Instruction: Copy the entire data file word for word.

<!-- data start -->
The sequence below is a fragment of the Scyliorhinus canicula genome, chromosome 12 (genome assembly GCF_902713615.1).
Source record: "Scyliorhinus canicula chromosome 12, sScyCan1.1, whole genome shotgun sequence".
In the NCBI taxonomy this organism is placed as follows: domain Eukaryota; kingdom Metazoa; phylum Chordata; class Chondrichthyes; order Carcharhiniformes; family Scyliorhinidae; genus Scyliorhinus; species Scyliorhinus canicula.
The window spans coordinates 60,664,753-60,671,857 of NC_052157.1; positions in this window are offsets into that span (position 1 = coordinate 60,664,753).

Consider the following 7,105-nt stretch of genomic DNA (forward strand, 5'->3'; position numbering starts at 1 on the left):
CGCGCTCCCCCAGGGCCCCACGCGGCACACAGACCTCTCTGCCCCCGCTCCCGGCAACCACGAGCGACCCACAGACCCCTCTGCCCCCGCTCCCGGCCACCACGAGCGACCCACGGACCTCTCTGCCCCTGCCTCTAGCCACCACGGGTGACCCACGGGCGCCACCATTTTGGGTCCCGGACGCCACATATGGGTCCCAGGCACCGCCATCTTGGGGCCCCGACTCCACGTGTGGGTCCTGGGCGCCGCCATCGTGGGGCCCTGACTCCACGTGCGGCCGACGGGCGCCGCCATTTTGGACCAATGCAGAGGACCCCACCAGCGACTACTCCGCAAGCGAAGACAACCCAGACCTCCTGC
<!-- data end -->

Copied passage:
The sequence below is a fragment of the Scyliorhinus canicula genome, chromosome 12 (genome assembly GCF_902713615.1).
Source record: "Scyliorhinus canicula chromosome 12, sScyCan1.1, whole genome shotgun sequence".
In the NCBI taxonomy this organism is placed as follows: domain Eukaryota; kingdom Metazoa; phylum Chordata; class Chondrichthyes; order Carcharhiniformes; family Scyliorhinidae; genus Scyliorhinus; species Scyliorhinus canicula.
The window spans coordinates 60,664,753-60,671,857 of NC_052157.1; positions in this window are offsets into that span (position 1 = coordinate 60,664,753).

Consider the following 7,105-nt stretch of genomic DNA (forward strand, 5'->3'; position numbering starts at 1 on the left):
CGCGCTCCCCCAGGGCCCCACGCGGCACACAGACCTCTCTGCCCCCGCTCCCGGCAACCACGAGCGACCCACAGACCCCTCTGCCCCCGCTCCCGGCCACCACGAGCGACCCACGGACCTCTCTGCCCCTGCCTCTAGCCACCACGGGTGACCCACGGGCGCCACCATTTTGGGTCCCGGACGCCACATATGGGTCCCAGGCACCGCCATCTTGGGGCCCCGACTCCACGTGTGGGTCCTGGGCGCCGCCATCGTGGGGCCCTGACTCCACGTGCGGCCGACGGGCGCCGCCATTTTGGACCAATGCAGAGGACCCCACCAGCGACTACTCCGCAAGCGAAGACAACCCAGACCTCCTGC